VOLTAIRE ON COMEDY
introduction: The French dramatist and Enlightenment thinker Voltaire (1694–1788) spent several years in England while in exile from his native France. There he became acquainted with a number of playwrights. While Voltaire admired the English stage's energy, he nevertheless detested its "barbarous" violation of the rules of drama. At the same time he came to be influenced by its conventions, some of which found their way into his later works. In his Philosophical Letters, Voltaire discussed the current English stage. While he believed that writers of tragedy were too deeply influenced by Shakespearean models, he admired English comic dramatists and discussed those who wrote for the late seventeenth- and early eighteenth-century stage.
The late Mr. Congreve raised the glory of comedy to a greater height than any English writer before or since his time. He wrote only a few plays, but they are all excellent in their kind. The laws of the drama are strictly observed in them; they abound with characters all which are shadowed with the utmost delicacy, and we don't meet with so much as one low or coarse jest. The language is everywhere that of men of honour, but their actions are those of knaves—a proof that he was perfectly well acquainted with human nature, and frequented what we call polite company. He was infirm and come to the verge of life when I knew him. Mr. Congreve had one defect, which was his entertaining too mean an idea of his first profession (that of a writer), though it was to this he owed his fame and fortune. He spoke of his works as of trifles that were beneath him; and hinted to me, in our first conversation, that I should visit him upon no other footing than that of a gentleman who led a life of plainness and simplicity. I answered, that had he been so unfortunate as to be a mere gentleman, I should never have come to see him; and I was very much disgusted at so unseasonable a piece of vanity.
Mr. Congreve's comedies are the most witty and regular, those of Sir John Vanbrugh most gay and humorous, and those of Mr. Wycherley have the greatest force and spirit. It may be proper to observe that these fine geniuses never spoke disadvantageously of Molière; and that none but the contemptible writers among the English have endeavoured to lessen the character of that great comic poet. Such Italian musicians as despise Lully are themselves persons of no character or ability; but a Buononcini esteems that great artist, and does justice to his merit.
The English have some other good comic writers living, such as Sir Richard Steele and Mr. Cibber, who is an excellent player, and also Poet Laureate—a title which, how ridiculous soever it may be thought, is yet worth a thousand crowns a year (besides some considerable privileges) to the person who enjoys it. Our illustrious Corneille had not so much.
To conclude. Don't desire me to descend to particulars with regard to these English comedies, which I am so fond of applauding; nor to give you a single smart saying or humorous stroke from Wycherley or Congreve. We don't laugh in reading a translation. If you have a mind to understand the English comedy, the only way to do this will be for you to go to England, to spend three years in London, to make yourself master of the English tongue, and to frequent the playhouse every night. I receive but little pleasure from the perusal of Aristophanes and Plautus, and for this reason because I am neither a Greek nor a Roman. The delicacy of the humour, the allusion, the à propos—all these are lost to a foreigner.
source: Voltaire, Letters on the English. Vol. 34 of The Harvard Classics (Cambridge, Mass.: Harvard University Press, 1909–1914): 139–140.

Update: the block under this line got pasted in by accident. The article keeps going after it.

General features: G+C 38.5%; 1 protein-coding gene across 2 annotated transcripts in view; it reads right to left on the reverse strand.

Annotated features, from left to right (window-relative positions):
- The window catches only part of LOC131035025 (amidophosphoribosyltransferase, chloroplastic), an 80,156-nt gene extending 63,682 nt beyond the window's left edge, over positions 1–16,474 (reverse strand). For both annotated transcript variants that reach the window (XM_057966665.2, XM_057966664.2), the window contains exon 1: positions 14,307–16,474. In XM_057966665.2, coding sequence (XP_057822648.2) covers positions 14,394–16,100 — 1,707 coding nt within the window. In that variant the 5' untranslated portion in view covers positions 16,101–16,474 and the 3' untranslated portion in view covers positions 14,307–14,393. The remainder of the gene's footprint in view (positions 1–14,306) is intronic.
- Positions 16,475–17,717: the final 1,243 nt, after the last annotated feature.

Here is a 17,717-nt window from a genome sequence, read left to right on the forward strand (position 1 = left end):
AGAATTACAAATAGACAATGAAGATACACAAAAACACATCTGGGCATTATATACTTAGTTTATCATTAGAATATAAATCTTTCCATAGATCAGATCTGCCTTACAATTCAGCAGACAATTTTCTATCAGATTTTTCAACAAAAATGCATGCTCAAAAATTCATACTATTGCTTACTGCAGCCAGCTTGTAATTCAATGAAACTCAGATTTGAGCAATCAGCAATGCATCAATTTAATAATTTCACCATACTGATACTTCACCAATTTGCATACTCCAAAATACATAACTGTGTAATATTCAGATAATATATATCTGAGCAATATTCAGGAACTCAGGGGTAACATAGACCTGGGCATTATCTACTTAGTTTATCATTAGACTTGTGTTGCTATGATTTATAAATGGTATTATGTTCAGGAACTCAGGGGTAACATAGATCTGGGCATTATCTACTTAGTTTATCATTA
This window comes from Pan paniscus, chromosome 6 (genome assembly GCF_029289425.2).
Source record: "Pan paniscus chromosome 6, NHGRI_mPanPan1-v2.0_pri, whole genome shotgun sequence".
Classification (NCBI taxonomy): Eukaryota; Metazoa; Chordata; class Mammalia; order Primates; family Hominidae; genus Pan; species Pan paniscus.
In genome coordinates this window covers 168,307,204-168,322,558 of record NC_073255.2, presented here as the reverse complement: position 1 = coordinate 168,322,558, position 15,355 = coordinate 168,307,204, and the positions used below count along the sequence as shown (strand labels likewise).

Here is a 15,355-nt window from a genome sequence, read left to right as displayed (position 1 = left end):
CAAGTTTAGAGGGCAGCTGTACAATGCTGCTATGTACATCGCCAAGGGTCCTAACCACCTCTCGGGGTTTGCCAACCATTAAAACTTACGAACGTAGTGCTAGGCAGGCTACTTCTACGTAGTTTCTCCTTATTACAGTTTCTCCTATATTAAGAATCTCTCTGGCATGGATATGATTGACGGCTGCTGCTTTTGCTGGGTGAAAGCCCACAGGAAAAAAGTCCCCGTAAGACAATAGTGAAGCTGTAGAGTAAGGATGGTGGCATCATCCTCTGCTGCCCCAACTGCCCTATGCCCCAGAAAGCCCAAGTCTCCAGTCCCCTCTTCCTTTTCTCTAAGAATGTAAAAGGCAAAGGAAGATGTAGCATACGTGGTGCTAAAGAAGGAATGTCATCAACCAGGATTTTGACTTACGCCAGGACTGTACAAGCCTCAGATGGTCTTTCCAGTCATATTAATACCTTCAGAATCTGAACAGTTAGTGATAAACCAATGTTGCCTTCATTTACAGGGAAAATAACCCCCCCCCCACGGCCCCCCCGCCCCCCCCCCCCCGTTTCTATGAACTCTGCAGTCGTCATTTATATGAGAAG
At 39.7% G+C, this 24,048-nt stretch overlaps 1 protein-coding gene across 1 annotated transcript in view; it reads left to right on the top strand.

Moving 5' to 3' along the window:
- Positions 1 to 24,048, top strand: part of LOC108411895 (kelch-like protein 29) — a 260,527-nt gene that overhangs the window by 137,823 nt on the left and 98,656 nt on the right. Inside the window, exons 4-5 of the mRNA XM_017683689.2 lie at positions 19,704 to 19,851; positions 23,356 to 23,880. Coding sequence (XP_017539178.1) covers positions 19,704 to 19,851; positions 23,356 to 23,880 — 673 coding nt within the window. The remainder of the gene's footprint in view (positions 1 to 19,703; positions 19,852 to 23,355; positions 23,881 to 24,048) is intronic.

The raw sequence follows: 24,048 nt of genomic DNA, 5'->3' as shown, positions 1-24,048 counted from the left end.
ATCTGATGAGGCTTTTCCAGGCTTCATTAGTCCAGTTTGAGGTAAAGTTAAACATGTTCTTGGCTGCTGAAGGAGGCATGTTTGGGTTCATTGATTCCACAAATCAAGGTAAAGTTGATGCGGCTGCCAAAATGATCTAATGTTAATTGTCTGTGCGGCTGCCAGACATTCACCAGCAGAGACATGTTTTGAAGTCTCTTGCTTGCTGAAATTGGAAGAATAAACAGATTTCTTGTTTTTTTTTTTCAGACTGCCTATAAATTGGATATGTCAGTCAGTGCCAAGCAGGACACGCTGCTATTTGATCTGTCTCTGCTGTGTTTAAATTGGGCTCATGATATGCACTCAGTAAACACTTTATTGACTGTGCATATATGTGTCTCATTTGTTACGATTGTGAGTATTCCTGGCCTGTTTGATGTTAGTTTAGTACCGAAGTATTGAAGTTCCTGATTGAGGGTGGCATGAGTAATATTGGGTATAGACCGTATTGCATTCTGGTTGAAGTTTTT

Diderot and Middle-Class Drama.
Despite the dubious notoriety that Voltaire achieved in many circles throughout his life, the author was recognized at the time as one of the great prose stylists and verse dramatists of the French language. Born at the time when the style of Racine tragedy held sway over the theater in Paris, he never abandoned this form of drama in the works he completed for the theater. Although Voltaire exercised a powerful hold over the development of the Enlightenment in France, his dramatic ideas increasingly seemed old-fashioned to later generations of French dramatists. Admired and respected for the depth of his commitment to rational thought, Voltaire's plays, with their faithfulness to older forms of verse tragedy, seemed by the 1750s to be increasingly dated. The greatest exponent of a new kind of theater at this time was Denis Diderot (1713–1784). While Voltaire had often fashioned his dramas from ancient myths, classical history, and exotic tales, Diderot argued that the theater should represent bourgeois values and seek to present a realistic mirror of everyday life. Only two of his plays, The Illegitimate Son (1757) and The Father of the Family (1758), achieved anything above a level of moderate success, and they are rarely even read today. Diderot believed that the theater should not only hold up a mirror to bourgeois society, but that it might play a powerful role in teaching people the views of the Enlightenment. Thus some heavy-handed philosophizing often found its way into his works. While the quality of his dramas may not have been high, the playwright made a powerful impact on eighteenth-century taste by virtue of his role as the editor of the Encyclopédie, the massive multi-volume project of Enlightenment thinkers in France that was published between the 1750s and 1770s. As one of the editors of this project, Diderot chose writers to write entries about the theater whose views approximated his own. Besides his role in shaping the Encylopédie's views on theater, he also continued in his later years to publish works on the theory of drama and acting. His opinions about acting, in particular, were influential, and tended to favor the naturalistic portrayal that was beginning to become the fashion at the time. This style of acting sought to represent the passions and emotions faithfully, in contrast to the artificial style of elaborately declaiming the text in the fashion that had held sway in seventeenth-century France. While his own works of drama may not have been so inspiring, he played a key role in establishing the "middle-class" drama of the later eighteenth century throughout Europe. In particular, his influence on the great German playwright Gotthold Ephraim Lessing was profound. In the years that followed his pronouncements on the subject, a more bourgeois set of sensibilities flourished in the French theater. The studied artificiality, grand gestures, and elevated verse that had once dominated the great works of Racine and his followers seemed increasingly outdated as a new theater that treated everyday life emerged.